The first time I was asked to do voice-over work, it came as a complete surprise. For one thing, it had never occurred to me that I might do voice-over. For another, I was only about 15 years old.
I was a Boy Scout, growing up in Champaign-Urbana, Illinois. Some big national Boy Scout jamboree-like event was coming to town, drawing thousands of scouts and scout leaders to the area. I don’t remember exactly what it was all about, but the opening gathering was set to occur in the Assembly Hall on the university campus.With about 17,000 seats, this was the venue for college basketball games and huge shows like the Ice Capades and big name rock bands.
The program for the evening involved a short play about a boy who was the senior patrol leader of a scout troop with some problem he had to solve. There were live actors performing the play, but the speaking parts all had to be prerecorded in order to be played over this massive hall’s sound system.
I don’t know why I was chosen (they didn’t ask for volunteers, and it wouldn’t have occurred to me to volunteer if they had) but I was asked to voice the part of the senior patrol leader. So a few hours before showtime, I found myself in the announcer’s booth at the upper level of the arena, reading this character’s lines into a tape recorder.
That evening I sat in the regular seats along with thousands of other Boy Scouts, watching the actors far below on the main floor, and hearing my own recorded voice booming out over the assembled multitudes. You might presume that would be an exciting experience, but it actually felt more surreal than thrilling.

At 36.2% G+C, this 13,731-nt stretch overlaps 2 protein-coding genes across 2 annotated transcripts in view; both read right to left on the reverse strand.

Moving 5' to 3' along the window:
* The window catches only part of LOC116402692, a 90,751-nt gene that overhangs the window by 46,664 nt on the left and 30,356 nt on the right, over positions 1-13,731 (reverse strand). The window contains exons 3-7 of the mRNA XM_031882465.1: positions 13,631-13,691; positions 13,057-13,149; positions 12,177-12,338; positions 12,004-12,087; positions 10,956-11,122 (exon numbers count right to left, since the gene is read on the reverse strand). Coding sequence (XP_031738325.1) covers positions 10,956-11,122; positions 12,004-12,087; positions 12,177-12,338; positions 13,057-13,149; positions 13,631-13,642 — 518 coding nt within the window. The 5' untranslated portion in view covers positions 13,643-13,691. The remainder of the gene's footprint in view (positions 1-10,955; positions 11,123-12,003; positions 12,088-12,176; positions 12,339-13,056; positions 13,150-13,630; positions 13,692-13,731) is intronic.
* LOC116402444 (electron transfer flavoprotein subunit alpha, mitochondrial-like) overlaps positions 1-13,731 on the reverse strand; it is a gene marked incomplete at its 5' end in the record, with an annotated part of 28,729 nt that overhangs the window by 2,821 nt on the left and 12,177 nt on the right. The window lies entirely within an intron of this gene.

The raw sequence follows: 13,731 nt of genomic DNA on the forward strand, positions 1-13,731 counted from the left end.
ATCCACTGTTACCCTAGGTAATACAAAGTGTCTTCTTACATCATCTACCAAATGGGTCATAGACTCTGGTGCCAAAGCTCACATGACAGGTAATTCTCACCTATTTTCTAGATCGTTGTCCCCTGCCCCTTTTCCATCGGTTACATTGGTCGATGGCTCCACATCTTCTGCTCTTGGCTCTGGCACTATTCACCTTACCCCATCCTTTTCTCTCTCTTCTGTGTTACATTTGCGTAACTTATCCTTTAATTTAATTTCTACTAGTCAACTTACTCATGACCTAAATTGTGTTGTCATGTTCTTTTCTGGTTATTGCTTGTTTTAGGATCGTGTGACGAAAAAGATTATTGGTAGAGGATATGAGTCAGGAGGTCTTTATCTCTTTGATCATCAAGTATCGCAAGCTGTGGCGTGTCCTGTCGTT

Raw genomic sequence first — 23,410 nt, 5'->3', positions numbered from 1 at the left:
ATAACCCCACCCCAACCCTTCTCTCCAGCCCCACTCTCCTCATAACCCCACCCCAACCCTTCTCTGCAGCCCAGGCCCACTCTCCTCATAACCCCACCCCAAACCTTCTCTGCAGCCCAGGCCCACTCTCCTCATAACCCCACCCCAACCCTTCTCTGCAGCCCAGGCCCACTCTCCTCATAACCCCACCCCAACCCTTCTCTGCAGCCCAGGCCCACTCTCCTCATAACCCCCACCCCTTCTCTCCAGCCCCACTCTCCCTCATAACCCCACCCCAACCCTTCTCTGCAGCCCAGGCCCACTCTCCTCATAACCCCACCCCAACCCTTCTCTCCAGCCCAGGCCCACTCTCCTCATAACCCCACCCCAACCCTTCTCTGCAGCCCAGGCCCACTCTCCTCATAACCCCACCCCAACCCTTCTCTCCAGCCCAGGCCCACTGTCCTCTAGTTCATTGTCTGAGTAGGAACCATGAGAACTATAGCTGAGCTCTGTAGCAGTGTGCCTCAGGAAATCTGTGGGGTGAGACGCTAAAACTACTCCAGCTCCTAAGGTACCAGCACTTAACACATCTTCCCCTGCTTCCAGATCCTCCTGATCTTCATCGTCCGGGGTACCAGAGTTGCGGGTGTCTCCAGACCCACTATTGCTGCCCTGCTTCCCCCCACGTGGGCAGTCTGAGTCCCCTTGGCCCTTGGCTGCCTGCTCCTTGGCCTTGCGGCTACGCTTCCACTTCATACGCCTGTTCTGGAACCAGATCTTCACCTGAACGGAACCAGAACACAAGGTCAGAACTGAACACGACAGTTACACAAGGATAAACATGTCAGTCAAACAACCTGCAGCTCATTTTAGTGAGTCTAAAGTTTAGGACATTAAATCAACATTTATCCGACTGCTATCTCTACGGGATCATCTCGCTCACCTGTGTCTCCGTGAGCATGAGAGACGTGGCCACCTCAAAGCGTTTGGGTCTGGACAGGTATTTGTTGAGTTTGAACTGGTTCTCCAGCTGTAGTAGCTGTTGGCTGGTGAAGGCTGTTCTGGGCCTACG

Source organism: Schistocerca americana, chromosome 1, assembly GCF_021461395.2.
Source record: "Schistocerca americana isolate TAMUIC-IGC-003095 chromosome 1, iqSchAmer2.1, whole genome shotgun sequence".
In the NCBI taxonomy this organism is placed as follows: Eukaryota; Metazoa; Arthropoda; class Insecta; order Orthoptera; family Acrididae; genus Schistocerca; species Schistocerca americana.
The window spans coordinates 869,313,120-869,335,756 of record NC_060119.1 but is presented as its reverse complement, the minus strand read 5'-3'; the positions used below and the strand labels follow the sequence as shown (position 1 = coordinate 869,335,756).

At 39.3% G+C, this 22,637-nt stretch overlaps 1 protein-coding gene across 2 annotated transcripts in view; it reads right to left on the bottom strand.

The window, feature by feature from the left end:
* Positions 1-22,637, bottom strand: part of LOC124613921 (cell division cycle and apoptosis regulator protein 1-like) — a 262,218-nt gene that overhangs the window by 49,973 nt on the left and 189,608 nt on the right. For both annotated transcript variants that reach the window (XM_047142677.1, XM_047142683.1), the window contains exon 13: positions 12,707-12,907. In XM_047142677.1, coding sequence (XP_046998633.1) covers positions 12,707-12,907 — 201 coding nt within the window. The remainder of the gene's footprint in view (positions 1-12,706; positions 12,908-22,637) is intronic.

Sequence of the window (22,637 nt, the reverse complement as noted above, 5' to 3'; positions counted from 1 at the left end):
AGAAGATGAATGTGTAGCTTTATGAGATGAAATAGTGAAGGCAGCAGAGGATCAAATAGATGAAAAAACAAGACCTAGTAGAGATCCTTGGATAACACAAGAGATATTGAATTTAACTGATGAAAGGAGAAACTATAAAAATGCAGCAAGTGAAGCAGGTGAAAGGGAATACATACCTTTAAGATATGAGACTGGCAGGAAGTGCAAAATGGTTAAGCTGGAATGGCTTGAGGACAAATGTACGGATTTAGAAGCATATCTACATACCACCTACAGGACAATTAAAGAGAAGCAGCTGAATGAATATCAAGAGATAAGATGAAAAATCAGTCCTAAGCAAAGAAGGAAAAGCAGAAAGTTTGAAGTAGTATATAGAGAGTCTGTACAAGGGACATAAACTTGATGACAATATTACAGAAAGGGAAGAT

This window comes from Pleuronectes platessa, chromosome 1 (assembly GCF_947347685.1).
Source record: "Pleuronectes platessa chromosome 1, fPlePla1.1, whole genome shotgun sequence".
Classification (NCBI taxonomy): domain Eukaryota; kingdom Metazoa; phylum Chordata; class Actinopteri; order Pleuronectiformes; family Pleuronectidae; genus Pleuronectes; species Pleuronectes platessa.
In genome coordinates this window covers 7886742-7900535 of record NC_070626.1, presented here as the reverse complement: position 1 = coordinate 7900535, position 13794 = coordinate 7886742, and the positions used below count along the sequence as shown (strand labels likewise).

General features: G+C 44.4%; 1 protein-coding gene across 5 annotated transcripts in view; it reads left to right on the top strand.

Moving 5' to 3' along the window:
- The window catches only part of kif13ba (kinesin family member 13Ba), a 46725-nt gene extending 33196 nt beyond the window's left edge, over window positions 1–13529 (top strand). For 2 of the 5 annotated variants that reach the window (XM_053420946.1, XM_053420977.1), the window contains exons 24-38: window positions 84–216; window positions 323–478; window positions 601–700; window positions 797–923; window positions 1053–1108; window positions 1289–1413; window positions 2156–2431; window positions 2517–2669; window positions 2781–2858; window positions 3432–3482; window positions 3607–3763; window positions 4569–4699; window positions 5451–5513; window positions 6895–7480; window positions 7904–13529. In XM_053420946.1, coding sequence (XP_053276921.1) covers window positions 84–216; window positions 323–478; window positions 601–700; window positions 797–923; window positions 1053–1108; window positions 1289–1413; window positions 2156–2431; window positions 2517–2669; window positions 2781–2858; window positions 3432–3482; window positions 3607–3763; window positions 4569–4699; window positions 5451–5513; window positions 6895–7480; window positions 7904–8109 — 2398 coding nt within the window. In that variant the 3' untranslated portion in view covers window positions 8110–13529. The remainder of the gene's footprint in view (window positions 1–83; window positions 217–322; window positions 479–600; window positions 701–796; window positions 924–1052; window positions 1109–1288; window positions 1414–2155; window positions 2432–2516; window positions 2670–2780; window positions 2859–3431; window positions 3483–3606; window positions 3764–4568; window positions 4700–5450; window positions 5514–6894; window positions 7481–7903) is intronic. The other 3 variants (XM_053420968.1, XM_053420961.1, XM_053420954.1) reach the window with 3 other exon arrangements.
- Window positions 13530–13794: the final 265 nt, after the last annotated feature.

I think the show came off pretty well, but, surprisingly, it did not immediately launch me into a high-profile career on the stage or the silver screen. I did act in a few skits in high school talent shows, and at the end of my senior year I was the emcee at the annual school-year-wrapup evening of awards and senior class hijinks.
But aside from that, I never followed up with anything else in the field of performing arts until 1987 when a friend, Jeff Saslow, mentioned to me that he thought I had a good voice for radio, and invited me to join a small group of guys that produced a weekly show devoted to men’s issues on KFAI, a small community radio station in Minneapolis. So I became a member of the Man Made Radio collective, and over the next three or four years I co-produced a number of half-hour radio shows, featuring interviews, poetry, music, and our own commentary. You can hear one of the shows that Jeff and I made together here:
Since Man Made Radio ended, voice work has been just an occasional thing. I made a few radio appearances as executive director of the Twin Cities Free-Net in the mid-1990s. A voice-over I did for a television public service announcement by Hennepin County Medical Center was memorable mainly because it had to last exactly 60 seconds, resulting in numerous retakes. “That was 61 seconds, can you speed it up a little?” “Okay, that one was 59 seconds. Slow down just a tad.” And so on.
The longest voice-over I’ve done was a six-minute instructional relaxation tape, accompanied by floaty, mellow music, for Cigna, the health insurance company. If it were up to me, I would redo the audio mix to boost the voice a bit and back off on the music so the instructions could be heard more clearly. But I just talk into the mike, I don’t get to sit at the mixing board.
If you’re in the mood to put yourself to sleep, you can listen to the relaxation recording below.
In February of 2017 I began a program of classes and coaching in voice-over at the School of Voiceover in St. Louis Park. I’m aiming for a career in professional voice-over.
Here’s a sample of my recent work: